The Noble Writ Wishes You a Merde Christmas

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User "doomych," Wikimedia Commons
I track my wine inventory online with CellarTracker, which lets me update my Twitter account with what I'm drinking. Here's a recent example: "Not for the poop-averse, but sleek Cab. Franc underneath."

A good friend replied that he most certainly was poop-averse. A post on this divisive range of flavors and aromas was in order.

Unlike cork taint, which is universally regarded as a fault, these flavors and aromas -- in more polite terms, barnyard, horseblanket or the honest French merde -- provoke a wide array of reactions. In my experience, they run the gamut from slightly wild aromas of sweat, silage and animal to more gamy odors of mulch, compost, decay and, yes, poop. As with cork taint, each individual's threshold for detection and tolerance varies. Some love these rustic flavors, while for others even the tiniest doses are too much.

The primary source for these barnyard aromas is the wild yeast brettanomyces, or "brett" in wine circles. A wine afflicted with too much of its influence is referred to as bretty.

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User "Maxdesbacchus," Wikimedia Commons
The dreaded -- or is it? -- brettanomyces
How does brett get into wine? It can be present on grapes when they arrive in the winery. Last week, I discussed natural wines, including the use of natural yeasts to perform the fermentation. Unfortunately, brett is one of these natural yeats. Brett can also be present in the winery building itself or in the wood that comes into contact with the wine, particularly in barrels and other fermentation vessels. Regardless of how it arrives, brett almost exclusively targets red wines.

Many of the techniques that conventional winemakers employ -- sulfites, filtering and inoculation with commercial yeasts -- are designed, in part, to minimize the impact of brett. The application of sulfites, to which brett is extremely sensitive, and the most rigorous form of filtering (sterile filtering) are the best ways to prevent brett from making its unique contribution to a wine.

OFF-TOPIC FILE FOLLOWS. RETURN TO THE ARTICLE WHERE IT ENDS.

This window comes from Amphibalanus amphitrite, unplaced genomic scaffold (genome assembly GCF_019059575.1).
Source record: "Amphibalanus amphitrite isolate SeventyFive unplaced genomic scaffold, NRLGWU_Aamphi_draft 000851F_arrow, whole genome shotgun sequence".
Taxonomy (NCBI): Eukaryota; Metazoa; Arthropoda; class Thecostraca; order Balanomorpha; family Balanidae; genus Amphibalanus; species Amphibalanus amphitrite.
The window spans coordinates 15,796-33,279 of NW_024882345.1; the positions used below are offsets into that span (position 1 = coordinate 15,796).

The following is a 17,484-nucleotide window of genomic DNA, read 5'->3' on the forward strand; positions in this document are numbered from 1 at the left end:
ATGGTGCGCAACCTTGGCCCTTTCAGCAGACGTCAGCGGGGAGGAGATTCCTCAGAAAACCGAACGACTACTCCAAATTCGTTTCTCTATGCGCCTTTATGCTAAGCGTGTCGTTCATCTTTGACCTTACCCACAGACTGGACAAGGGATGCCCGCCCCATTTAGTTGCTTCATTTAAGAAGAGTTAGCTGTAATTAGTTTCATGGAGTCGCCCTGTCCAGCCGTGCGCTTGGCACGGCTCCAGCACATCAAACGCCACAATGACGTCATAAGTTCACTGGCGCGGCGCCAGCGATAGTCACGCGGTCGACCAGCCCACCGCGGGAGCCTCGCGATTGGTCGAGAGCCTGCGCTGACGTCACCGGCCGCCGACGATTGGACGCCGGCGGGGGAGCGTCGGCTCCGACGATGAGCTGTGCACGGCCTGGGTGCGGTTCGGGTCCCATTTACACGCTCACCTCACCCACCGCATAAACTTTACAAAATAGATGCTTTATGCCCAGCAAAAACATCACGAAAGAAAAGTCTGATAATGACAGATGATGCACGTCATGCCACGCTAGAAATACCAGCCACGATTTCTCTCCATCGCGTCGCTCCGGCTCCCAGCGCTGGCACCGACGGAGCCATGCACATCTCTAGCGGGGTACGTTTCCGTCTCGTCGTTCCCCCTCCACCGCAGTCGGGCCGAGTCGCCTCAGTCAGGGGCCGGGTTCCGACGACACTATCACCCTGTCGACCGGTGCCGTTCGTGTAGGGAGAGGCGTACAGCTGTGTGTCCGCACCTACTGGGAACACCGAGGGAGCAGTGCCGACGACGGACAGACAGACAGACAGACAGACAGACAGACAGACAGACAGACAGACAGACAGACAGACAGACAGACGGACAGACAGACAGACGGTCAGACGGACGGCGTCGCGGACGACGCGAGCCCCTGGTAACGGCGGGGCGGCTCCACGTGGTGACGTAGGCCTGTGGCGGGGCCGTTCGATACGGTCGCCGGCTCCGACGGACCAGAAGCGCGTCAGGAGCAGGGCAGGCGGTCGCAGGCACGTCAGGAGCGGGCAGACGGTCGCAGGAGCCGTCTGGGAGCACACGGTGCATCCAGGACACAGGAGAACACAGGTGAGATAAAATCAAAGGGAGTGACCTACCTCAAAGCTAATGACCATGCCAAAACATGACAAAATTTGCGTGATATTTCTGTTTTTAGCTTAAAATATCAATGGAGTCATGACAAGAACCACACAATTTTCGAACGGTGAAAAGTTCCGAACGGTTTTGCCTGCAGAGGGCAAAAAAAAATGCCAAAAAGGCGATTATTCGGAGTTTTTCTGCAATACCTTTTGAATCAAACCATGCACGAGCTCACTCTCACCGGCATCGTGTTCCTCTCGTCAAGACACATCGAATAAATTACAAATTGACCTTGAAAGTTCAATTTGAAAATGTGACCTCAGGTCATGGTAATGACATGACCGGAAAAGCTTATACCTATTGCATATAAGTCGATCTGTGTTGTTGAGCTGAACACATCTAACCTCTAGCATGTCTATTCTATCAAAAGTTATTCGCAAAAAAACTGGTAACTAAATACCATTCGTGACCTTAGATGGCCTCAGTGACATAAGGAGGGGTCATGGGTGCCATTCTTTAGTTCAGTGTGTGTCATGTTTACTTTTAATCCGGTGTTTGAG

However, some wineries let brett have its say: notably Chateau de Beaucastel in Chateauneuf-du-Pape and the Bordeaux properties owned by the Cordiers family, especially Chateau Talbot (though they may have since cut down on this character -- I haven't bought any spendy Bordeaux since the '96 vintage). Brett isn't a French thing, though I seem to encounter it most frequently in wines from the Rhone. I've had wines that show significant brett character -- sometimes intentionally, sometimes not -- from all around the world.

As for the bottle I Tweeted about: It was a very natural wine, with only a tiny amount of sulfites added at bottling. As such, it was poorly outfitted to survive a long stay in the sub-optimal temperatures of my cellar. These warmer temperatures let the brett do its slow and steady work. The resulting wine wasn't what the winemaker intended, so I won't out the wine, particularly since it's less than ideal storage was my fault.

Still, I enjoyed the bottle: Its quality was apparent even through the brett, and it matched nicely with some local pork chops that I treated to the faux wild boar marinade from Mastering the Art of French Cooking.

Dave Nelson is the author of the blog Beer, Wine and Whisky. He writes about wine every Tuesday.
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